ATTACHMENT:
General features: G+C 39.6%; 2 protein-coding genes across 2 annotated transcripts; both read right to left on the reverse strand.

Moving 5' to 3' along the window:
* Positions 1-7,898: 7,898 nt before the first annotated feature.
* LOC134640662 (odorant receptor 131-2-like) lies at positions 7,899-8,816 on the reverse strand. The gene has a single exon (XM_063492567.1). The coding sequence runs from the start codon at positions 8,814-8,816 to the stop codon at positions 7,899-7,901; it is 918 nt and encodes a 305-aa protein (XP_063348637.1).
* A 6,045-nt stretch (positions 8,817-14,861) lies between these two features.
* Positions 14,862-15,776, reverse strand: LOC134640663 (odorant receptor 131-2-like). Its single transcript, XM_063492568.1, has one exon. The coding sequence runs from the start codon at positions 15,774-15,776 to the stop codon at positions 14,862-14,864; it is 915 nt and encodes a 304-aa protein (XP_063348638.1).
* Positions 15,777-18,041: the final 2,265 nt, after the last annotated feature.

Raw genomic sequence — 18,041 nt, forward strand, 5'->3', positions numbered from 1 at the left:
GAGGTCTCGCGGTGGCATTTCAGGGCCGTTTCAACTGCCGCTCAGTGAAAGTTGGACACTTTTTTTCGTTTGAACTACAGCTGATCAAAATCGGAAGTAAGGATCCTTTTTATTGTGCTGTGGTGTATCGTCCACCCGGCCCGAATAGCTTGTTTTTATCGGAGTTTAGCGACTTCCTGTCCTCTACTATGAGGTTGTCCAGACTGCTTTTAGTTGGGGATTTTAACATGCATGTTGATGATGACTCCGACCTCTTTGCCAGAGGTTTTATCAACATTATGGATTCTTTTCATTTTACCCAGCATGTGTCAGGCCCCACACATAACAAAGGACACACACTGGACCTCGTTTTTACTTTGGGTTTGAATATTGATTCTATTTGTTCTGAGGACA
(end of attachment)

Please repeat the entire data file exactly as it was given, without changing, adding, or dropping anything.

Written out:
General features: G+C 39.6%; 2 protein-coding genes across 2 annotated transcripts; both read right to left on the reverse strand.

Moving 5' to 3' along the window:
* Positions 1-7,898: 7,898 nt before the first annotated feature.
* LOC134640662 (odorant receptor 131-2-like) lies at positions 7,899-8,816 on the reverse strand. The gene has a single exon (XM_063492567.1). The coding sequence runs from the start codon at positions 8,814-8,816 to the stop codon at positions 7,899-7,901; it is 918 nt and encodes a 305-aa protein (XP_063348637.1).
* A 6,045-nt stretch (positions 8,817-14,861) lies between these two features.
* Positions 14,862-15,776, reverse strand: LOC134640663 (odorant receptor 131-2-like). Its single transcript, XM_063492568.1, has one exon. The coding sequence runs from the start codon at positions 15,774-15,776 to the stop codon at positions 14,862-14,864; it is 915 nt and encodes a 304-aa protein (XP_063348638.1).
* Positions 15,777-18,041: the final 2,265 nt, after the last annotated feature.

Raw genomic sequence — 18,041 nt, forward strand, 5'->3', positions numbered from 1 at the left:
GAGGTCTCGCGGTGGCATTTCAGGGCCGTTTCAACTGCCGCTCAGTGAAAGTTGGACACTTTTTTTCGTTTGAACTACAGCTGATCAAAATCGGAAGTAAGGATCCTTTTTATTGTGCTGTGGTGTATCGTCCACCCGGCCCGAATAGCTTGTTTTTATCGGAGTTTAGCGACTTCCTGTCCTCTACTATGAGGTTGTCCAGACTGCTTTTAGTTGGGGATTTTAACATGCATGTTGATGATGACTCCGACCTCTTTGCCAGAGGTTTTATCAACATTATGGATTCTTTTCATTTTACCCAGCATGTGTCAGGCCCCACACATAACAAAGGACACACACTGGACCTCGTTTTTACTTTGGGTTTGAATATTGATTCTATTTGTTCTGAGGACA